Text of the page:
A US F-16 was struck by enemy fire in eastern Afghanistan, military officials have confirmed to AFP, in a rare instance of an advanced fighter jet coming under a Taliban-claimed attack.
The multi-million dollar jet sustained significant damage, forcing it to jettison its fuel tanks and munitions before returning to base, officials said.
The attack occurred last Tuesday in the Sayid Karam district of eastern Paktia province, much of which is under control of the Taliban, who have been waging an insurgency against US-led NATO forces and government troops since they were forced from power in 2001.
The militant group claimed they had downed the jet in a statement posted on Twitter that evening, but when contacted for comment, the US military initially said it had no "operational reporting to support the Taliban claims".
Photographs of the site obtained by AFP and seen by J. Chacko, an open-source military analyst based in London, indicated the jet had lost two "drop-tanks" -- fuel tanks used to extend flight time -- an air-to-ground missile, and two other unguided bombs.
They also show masked militants posing with the hardware.
When presented with the images, the US military confirmed in a statement to AFP late Saturday: "On October 13, a US F-16 encountered small arms fire in the Paktia Province in Afghanistan. The surface to air fire impacted one of the aircraft's stabilisers and caused damage to one of the munitions.
"The pilot jettisoned two fuel tanks and three munitions before safely returning to base. The pilot received no injuries and safely returned to base."
The Taliban have shot down several military helicopters using small-arms fire, but never an F-16 -- an advanced jet capable of supersonic speeds and reaching heights of 50,000 feet, which have been deployed in Afghanistan since the beginning of the US-led military in 2001.
Since the 2014 drawdown, the US Air Force has maintained one squadron of F-16s at Bagram Air Base.
In April 2013, a US F-16 crashed into a mountain near Bagram while flying low in bad weather, according to a US military investigation, and a Dutch pilot was killed when his F-16 crashed in 2006.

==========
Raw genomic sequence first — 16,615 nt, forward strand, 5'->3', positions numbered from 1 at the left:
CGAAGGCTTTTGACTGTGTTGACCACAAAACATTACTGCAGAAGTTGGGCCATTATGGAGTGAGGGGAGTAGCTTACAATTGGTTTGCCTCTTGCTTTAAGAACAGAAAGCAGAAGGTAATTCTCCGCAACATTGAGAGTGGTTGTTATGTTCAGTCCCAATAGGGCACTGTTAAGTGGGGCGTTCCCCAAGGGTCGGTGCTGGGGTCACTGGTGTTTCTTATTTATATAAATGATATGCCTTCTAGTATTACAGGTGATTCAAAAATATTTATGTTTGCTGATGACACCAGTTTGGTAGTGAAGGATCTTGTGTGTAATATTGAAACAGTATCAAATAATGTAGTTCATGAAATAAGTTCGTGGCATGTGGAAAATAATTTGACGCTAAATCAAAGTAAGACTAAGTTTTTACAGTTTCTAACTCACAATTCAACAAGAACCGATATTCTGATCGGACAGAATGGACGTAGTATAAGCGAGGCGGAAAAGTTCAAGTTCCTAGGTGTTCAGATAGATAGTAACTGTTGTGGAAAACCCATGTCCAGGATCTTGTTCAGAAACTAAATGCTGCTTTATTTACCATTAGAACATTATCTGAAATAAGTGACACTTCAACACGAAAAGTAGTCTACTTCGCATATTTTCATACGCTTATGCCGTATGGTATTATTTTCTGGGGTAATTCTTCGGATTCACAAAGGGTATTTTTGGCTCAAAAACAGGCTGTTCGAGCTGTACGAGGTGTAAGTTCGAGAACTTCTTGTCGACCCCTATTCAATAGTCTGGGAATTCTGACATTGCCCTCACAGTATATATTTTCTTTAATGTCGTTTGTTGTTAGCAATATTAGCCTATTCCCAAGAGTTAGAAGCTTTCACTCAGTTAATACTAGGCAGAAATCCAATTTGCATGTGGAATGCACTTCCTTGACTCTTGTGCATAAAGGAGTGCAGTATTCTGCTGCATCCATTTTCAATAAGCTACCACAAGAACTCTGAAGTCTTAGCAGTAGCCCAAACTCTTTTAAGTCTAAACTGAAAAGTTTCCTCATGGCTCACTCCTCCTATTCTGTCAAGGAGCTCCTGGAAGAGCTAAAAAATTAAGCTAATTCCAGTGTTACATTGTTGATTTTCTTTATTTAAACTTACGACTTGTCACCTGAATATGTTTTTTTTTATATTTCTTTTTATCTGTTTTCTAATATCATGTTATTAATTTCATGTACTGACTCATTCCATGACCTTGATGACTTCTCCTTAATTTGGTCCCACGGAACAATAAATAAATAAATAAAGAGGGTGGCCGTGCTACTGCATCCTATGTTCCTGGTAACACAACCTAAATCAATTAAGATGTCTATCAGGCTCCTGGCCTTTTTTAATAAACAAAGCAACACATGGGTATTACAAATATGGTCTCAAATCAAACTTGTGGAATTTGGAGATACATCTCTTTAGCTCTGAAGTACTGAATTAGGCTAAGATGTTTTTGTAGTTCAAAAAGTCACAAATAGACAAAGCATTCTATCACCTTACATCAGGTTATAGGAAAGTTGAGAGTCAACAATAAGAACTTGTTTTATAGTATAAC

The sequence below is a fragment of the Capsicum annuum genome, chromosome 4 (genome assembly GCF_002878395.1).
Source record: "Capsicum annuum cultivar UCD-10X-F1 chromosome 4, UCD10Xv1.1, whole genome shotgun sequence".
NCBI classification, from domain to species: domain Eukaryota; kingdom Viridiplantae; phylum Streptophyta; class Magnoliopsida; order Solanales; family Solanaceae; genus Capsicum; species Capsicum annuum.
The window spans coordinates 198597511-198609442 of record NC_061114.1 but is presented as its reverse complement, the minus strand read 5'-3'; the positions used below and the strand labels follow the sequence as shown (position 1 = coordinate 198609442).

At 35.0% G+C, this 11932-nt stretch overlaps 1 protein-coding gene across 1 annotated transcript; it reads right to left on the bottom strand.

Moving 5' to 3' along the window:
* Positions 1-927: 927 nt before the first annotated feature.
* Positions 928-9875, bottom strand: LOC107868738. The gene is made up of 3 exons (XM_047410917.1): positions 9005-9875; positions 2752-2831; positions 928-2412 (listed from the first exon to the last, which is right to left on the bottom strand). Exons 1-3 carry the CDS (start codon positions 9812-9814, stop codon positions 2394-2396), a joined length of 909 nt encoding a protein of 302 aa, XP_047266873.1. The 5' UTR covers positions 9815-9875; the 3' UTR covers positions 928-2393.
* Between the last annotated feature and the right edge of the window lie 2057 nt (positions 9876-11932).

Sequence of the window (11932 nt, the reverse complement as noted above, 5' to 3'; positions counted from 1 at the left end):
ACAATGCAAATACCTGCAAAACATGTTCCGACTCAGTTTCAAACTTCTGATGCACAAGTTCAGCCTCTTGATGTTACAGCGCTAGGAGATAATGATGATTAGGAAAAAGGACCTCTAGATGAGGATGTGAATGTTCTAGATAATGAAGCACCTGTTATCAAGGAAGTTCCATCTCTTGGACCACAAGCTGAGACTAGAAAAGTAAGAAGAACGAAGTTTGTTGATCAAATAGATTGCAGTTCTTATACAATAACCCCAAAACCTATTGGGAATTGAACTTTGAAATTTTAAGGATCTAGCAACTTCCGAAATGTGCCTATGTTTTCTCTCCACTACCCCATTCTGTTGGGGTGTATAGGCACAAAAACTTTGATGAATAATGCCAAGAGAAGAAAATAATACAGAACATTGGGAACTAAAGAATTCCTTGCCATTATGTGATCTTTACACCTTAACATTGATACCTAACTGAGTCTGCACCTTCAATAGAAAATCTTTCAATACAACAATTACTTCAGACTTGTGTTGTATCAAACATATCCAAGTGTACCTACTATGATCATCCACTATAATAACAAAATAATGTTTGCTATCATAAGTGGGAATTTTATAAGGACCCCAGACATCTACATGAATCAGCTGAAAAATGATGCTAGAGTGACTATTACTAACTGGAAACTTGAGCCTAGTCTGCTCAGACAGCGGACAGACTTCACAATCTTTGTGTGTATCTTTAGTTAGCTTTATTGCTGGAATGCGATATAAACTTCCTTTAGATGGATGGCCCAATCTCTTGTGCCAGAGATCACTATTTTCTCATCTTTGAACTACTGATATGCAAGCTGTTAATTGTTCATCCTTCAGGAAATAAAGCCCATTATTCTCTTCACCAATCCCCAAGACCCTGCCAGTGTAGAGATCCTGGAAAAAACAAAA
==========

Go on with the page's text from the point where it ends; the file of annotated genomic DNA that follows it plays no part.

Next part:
The latest generation of the F-16 has a price tag of more than $100 million per jet according to a deal reached with the Iraqi Air Force last year, which included spare parts and a support package.
Special forces air support?
Tuesday's incident underscores the risks foreign forces still face at the hands of the group as Washington extends its military presence in the country beyond 2016.
Chacko, as well as two other military analysts contacted by AFP, said the jet would have had to be flying very close to the ground to be struck by Taliban fire -- perhaps as low as a few hundred feet.
"An F-16 would have to be flying very low altitude at close to minimum speed for it to receive actionable fire from small arms," an ex-military source said.
"Small arms fire could reach a maxium height of around 1,500 metres (5,000 feet)," a third analyst said.
Niaz Mohammad Khalil, district governor of Sayid Karam, told AFP that neither US nor Afghan forces had been conducting any operation in the area that would have necessitated the use of air cover at the time of the attack.
"We had no operation at the time of (the) crash, but the jet was flying very low... There were also other jets flying over the area," he said.
According to Chacko, the fact that local officials did not mention any friendly forces in the area meant the pilot was likely providing covering fire for a Special Operations Forces (SOF) team that ran into trouble.
The US military declined to comment on the pilot's mission.
The US military acknowledges that remaining SOF teams are still conducting on the ground missions against the Taliban and Al-Qaeda, although NATO forces officially ended their combat mission in Afghanistan at the end of 2014.